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Original Research Oral Quercetin Supplementation and Blood Oxidative Capacity in Response to Ultramarathon Competition



Previous research indicates that ultramarathon exercise can result in blood oxidative stress. The purpose of this investigation was to examine the efficacy of oral supplementation with quercetin, a naturally occurring compound with known antioxidant properties, as a potential countermeasure against blood oxidative stress during an ultramarathon competition. In double-blind fashion, 63 participants received either oral quercetin (250 mg, 4×/day; 1,000 mg/day total) or quercetin-free supplements 3 weeks before and during the 160-km Western States Endurance Run. Blood drawn before and immediately after (quercetin finishers n = 18, quercetin-free finishers n = 21) the event was analyzed for changes in blood redox status and oxidative damage. Results show that quercetin supplementation did not affect race performance. In response to the ultramarathon challenge, aqueous-phase antioxidant capacity (ferric-reducing ability of plasma) was similarly elevated in athletes in both quercetin and quercetin-free treatments and likely reflects significant increases in plasma urate levels. Alternatively, trolox-equivalent antioxidant capacity was not altered by exercise or quercetin. Accordingly, neither F2-isoprostances nor protein carbonyls were influenced by either exercise or quercetin supplementation. In the absence of postrace blood oxidative damage, these findings suggest that oral quercetin supplementation does not alter blood plasma lipid or aqueous-phase antioxidant capacity or oxidative damage during an ultramarathon challenge.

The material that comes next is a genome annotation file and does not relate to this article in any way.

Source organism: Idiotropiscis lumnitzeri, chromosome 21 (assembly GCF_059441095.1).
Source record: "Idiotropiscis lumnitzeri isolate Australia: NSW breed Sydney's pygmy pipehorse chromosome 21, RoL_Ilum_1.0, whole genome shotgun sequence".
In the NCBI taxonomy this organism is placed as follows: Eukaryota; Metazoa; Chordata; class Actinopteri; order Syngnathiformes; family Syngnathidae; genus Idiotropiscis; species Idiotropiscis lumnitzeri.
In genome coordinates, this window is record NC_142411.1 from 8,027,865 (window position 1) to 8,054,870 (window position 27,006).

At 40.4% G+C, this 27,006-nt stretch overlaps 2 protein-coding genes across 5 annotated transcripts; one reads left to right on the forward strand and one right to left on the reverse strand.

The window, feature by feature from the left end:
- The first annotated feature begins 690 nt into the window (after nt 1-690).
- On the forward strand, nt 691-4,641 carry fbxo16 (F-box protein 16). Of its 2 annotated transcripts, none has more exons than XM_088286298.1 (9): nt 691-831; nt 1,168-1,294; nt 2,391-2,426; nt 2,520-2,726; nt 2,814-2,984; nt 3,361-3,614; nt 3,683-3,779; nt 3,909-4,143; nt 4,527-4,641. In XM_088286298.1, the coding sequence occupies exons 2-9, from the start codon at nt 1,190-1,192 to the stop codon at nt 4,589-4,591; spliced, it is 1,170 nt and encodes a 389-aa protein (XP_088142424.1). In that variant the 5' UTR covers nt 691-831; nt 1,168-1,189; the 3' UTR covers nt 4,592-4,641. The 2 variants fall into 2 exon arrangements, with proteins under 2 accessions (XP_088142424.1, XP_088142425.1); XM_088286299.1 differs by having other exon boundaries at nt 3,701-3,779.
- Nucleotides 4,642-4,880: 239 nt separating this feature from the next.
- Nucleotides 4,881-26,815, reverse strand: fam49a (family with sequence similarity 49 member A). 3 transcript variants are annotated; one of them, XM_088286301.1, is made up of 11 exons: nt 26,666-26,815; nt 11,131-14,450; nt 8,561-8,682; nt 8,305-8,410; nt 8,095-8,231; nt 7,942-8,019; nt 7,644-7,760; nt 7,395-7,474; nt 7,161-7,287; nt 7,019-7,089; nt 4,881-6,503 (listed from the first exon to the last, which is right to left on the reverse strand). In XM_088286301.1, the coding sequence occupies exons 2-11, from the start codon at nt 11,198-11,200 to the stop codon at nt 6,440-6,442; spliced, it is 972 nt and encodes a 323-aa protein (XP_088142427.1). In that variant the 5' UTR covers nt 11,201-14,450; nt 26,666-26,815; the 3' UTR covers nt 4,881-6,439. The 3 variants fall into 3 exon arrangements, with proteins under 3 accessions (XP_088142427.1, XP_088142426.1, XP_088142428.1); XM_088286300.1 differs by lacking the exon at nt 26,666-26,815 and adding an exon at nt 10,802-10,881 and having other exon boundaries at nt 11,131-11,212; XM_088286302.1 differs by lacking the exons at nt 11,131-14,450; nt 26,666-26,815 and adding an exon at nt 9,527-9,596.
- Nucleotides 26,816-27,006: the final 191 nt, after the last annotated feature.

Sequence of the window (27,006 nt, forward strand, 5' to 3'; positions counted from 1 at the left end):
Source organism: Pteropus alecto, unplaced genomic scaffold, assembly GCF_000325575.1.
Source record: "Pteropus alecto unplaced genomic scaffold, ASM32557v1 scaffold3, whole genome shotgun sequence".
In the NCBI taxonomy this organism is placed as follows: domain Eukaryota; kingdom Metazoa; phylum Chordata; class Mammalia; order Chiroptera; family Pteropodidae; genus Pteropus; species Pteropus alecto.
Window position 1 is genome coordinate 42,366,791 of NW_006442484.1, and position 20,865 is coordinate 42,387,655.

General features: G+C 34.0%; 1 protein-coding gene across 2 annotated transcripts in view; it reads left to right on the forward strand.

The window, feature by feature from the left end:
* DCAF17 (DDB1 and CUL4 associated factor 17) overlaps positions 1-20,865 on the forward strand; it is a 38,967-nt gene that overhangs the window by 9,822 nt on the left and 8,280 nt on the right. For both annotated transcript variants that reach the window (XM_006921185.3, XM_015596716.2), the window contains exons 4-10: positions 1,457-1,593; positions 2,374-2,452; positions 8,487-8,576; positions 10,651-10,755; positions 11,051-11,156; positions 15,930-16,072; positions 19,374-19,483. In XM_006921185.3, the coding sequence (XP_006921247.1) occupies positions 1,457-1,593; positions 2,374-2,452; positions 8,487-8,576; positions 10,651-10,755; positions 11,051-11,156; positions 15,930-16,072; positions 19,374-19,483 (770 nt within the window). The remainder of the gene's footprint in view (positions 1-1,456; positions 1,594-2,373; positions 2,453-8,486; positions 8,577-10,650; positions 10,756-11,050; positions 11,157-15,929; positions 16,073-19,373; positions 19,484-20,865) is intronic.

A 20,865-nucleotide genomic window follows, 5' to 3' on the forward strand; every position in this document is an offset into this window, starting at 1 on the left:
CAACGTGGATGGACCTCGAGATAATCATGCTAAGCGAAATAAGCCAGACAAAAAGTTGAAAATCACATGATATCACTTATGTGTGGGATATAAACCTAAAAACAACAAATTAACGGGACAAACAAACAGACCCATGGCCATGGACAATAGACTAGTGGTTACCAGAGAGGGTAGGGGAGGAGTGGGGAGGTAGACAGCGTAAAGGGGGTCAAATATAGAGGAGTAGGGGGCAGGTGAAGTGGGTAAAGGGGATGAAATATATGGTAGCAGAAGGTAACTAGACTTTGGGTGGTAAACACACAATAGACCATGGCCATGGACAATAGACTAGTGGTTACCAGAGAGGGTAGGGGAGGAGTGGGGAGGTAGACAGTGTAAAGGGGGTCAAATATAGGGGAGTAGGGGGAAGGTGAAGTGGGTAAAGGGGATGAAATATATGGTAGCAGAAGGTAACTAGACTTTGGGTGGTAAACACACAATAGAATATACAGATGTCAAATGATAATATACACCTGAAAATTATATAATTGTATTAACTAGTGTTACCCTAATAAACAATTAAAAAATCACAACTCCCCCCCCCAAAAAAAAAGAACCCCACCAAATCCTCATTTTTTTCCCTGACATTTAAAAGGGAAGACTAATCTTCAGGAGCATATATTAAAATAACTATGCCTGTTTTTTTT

Authors: John C. Quindry, Steven R. McAnulty, Matthew B. Hudson, Charles L. Dumke, Lisa S. McAnulty, Dru A. Henson, Jason D. Morrow, David Nieman

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